WHY ALIEN LIFE SHOULD GIVE CAUSE TO WORRY

(Steemed) If we should ever succeed in discovering life on other worlds, should that discovery trouble us?


I think most people would say the answer to that question is ‘yes’ only if said aliens have tremendous technological capability. If that is the case, they just might come over here and use their technological might to take our gold and steal our women. On the other hand, if those aliens are primitive, there would be no need to be overly concerned. Why should anybody worry if we discover  microbial lifeforms inhabiting Europa, for example?


Actually there is a very good reason: The Great Filter.


The Great Filter is the hypothesis that there is some immensly challenging barrier standing in the way between the emergence of life and the establishment of an intergalactic civilization. Whenever life runs up against this barrier, it is extremely unlikely that it will  overcome it. It either goes extinct or never develops to a point where its mark on the universe can be noticed, which probably amounts to extinction in the long run.


The Great Filter could lie in our future. Perhaps civilizations aquire technological might before they evolve the wisdom to use it wisely, and end up destroying themselves? Perhaps there is some stage in past evolution that is profoundly hard to reach. The development of the eukaryotic cell, for example.


But if we discover primitive life on other worlds, that would make it much more unlikely that the Great Filter does lie in the past. It is not much of a Great Filter if life has overcome it not just once, but twice and maybe many times. 


If we find bacterial or- even worse- multicellular life, that should really worry us, because it makes it much less likely that the Great Filter is something we have successfully overcome.

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3 Responses to WHY ALIEN LIFE SHOULD GIVE CAUSE TO WORRY

  1. Interesting premise. As you may know I hold that we are at the mouth of the Great Filter now.
    Quoting from a piece I wrote some years ago:

    “There comes a time in the developmental history of every intelligent evolved species that requires a significant set of choices for the species to survive and thrive. A species comes to this point when its intelligence is great enough that it discovers technology of sufficient power for either transcendence and freedom or ultimate enslavement and conflict leading to annihilation. Humanity is such a species at just such a critical point in its development.

    Any evolved species will have a set of characteristics acquired through its evolution. These characteristics include psychological and social/cultural patterns that enabled evolutionary success. As the species gains more and more sophisticated technology the pace of change and the nature of the challenges and opportunities faced individually and collectively increasingly diverge from what can be successfully handled by the species’ evolution acquired characteristics. In the case of humanity we can refer to the totality of these characteristics as “human nature”.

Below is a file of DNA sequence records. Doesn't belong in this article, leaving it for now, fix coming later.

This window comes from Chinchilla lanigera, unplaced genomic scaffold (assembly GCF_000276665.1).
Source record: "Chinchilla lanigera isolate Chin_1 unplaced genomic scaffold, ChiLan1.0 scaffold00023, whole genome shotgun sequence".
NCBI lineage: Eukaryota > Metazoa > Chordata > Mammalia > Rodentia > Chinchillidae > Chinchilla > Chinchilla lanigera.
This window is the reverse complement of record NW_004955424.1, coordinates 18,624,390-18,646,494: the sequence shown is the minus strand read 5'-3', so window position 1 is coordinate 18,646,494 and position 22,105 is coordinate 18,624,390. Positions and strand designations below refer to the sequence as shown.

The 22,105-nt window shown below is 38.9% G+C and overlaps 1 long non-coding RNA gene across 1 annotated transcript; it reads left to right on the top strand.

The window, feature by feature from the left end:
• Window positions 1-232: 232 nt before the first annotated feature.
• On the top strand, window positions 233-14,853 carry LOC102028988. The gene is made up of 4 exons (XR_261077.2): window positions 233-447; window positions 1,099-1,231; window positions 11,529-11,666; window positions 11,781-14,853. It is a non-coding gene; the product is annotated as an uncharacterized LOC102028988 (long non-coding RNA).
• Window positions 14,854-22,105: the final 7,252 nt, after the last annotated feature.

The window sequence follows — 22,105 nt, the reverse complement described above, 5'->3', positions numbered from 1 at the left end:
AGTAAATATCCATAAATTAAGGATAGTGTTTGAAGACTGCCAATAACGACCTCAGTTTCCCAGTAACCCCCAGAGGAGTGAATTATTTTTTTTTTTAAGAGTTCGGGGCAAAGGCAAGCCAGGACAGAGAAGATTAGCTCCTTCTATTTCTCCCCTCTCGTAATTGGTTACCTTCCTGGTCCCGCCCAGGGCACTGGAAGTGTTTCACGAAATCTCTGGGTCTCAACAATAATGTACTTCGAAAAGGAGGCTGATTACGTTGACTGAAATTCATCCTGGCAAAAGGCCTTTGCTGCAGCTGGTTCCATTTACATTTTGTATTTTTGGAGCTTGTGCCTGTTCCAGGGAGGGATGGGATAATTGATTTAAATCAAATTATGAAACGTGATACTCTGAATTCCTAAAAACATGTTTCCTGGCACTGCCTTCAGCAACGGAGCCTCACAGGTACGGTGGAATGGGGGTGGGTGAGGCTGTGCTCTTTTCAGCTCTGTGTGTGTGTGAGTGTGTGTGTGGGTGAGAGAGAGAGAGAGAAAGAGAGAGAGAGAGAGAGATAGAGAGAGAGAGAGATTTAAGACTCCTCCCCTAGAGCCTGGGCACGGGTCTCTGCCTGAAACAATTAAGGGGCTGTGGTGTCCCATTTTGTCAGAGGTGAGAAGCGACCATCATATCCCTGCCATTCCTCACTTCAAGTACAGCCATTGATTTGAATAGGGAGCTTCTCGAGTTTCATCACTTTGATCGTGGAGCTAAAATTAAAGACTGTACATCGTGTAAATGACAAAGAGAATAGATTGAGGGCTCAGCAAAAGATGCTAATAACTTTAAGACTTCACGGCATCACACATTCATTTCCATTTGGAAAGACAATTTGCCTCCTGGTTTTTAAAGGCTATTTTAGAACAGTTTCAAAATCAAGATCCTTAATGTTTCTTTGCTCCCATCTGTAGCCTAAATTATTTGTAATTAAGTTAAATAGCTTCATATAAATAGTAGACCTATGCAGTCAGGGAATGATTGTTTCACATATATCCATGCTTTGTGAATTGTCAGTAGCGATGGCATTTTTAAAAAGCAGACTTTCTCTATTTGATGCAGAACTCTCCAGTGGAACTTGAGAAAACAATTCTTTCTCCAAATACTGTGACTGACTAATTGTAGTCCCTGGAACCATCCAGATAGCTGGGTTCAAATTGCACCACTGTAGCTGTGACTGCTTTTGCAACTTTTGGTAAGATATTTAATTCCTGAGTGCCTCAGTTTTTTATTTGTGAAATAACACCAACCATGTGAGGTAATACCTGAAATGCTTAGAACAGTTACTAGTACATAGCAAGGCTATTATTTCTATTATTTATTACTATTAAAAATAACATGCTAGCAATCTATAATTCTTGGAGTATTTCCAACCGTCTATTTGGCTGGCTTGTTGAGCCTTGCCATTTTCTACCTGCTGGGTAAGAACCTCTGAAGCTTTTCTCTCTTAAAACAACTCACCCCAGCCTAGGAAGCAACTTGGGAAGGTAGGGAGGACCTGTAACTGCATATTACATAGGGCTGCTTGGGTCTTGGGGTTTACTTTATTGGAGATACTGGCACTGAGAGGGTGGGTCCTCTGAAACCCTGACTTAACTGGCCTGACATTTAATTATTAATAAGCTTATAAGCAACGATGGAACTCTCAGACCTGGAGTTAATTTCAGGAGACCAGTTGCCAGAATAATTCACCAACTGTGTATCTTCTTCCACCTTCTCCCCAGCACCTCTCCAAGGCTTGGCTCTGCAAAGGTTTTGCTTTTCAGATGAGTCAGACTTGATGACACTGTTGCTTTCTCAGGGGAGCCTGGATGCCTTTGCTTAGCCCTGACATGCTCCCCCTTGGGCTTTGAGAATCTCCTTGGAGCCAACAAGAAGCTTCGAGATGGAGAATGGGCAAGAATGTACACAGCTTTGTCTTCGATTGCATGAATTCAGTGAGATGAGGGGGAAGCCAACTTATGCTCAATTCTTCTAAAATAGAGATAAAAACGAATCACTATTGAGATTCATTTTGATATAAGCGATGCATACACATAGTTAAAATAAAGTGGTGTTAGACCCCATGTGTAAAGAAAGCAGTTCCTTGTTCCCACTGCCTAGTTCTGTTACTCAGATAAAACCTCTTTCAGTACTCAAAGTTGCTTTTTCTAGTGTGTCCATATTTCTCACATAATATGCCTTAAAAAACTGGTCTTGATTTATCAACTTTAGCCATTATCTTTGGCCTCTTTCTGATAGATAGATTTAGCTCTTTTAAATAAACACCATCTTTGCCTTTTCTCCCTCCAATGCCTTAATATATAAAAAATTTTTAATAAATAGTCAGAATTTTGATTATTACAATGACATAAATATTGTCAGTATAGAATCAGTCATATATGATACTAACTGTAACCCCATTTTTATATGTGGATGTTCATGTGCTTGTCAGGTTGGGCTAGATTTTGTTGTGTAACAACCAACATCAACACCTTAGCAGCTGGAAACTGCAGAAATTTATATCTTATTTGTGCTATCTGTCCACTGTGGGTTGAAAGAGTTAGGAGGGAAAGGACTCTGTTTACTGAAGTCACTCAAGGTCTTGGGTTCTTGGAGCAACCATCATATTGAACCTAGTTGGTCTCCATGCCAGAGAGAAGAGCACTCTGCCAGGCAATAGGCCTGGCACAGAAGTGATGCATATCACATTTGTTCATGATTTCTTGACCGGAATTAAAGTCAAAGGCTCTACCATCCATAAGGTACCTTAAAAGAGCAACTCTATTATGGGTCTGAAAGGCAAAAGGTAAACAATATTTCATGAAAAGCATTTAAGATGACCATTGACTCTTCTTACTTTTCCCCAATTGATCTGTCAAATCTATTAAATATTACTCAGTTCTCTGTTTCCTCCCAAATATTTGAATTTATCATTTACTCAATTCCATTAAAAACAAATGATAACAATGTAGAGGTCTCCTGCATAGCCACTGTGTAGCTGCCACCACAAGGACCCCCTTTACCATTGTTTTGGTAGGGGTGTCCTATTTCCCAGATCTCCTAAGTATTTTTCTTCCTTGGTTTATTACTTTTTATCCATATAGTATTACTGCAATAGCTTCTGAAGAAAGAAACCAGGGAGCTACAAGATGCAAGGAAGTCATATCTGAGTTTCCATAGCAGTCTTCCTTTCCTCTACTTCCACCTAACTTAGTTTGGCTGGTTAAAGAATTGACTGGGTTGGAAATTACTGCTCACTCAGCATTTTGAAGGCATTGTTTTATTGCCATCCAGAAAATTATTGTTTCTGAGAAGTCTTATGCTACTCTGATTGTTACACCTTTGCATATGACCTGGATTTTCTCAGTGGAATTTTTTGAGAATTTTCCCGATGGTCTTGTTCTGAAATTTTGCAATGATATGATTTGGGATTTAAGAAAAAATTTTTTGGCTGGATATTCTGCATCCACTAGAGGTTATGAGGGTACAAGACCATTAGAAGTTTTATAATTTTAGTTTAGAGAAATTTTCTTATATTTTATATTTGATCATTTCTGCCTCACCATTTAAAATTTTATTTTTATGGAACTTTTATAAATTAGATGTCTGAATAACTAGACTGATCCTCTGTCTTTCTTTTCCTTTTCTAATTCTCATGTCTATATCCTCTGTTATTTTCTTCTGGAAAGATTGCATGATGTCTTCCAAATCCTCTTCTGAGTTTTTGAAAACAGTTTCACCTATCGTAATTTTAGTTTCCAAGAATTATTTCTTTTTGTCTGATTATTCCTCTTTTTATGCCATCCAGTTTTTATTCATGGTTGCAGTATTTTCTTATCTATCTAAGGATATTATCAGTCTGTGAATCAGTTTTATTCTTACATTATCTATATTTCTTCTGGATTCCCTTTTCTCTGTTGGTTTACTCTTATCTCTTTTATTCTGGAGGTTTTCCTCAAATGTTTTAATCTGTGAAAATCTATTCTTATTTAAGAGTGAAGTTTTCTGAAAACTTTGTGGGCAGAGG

When technology reaches a great enough potential the very basis of the evolutionary milieu is open to change. The species acquires the knowledge of its own internal “coding”, its genetics, evolutionary mechanisms, psychology and cognitive structure. It gains increasing deep understanding of and increasing fine grained control of physical matter. With the advent of increasing dense computational resources the species acquires greatly increased effective intelligence and inter-communication among all its members. Increasingly the species has the means to greatly increase its health and the longevity and physical well being of all its members. All of its members potentially have access to most of the collective knowledge of the entire species and both the time and tools to use this bounty to increase the resources, knowledge and well-being of the species exponentially. This is the Good News.

    The not so good news is that the species evolution instilled proclivities were forged in a very different environment and are only effective enough at leading to species survival in a world that is increasingly no longer present. The increasing technological mastery acts as a magnifier greatly extending the reach and impact of the species. Technology acts as a magnifier at all scales down to the single individual. Old balances of power and influence unravel with ever greater speed. Nations and groups and individuals live in growing uncertainty and with growing levels of fear.”

  2. --- says:

    Great Filter… nice one. Besides actual technological possibility to destroy themselves, what might be interesting is an impact of understanding own processes, first and foremost cognitive ones, and actually taking control over them. When “natural” drives – to live, to prosper, to gain knowledge – are no longer considered necessity but an artificial illusion created as a result of mechanistic evolution. Will they die out, and if not, what will be their values, as a foundation for evolutionary survival?

  3. Rayn Drahps says:

    My fear of us discovering aliens on another world first is nuking them from orbit (or at least trying to) without provocation.

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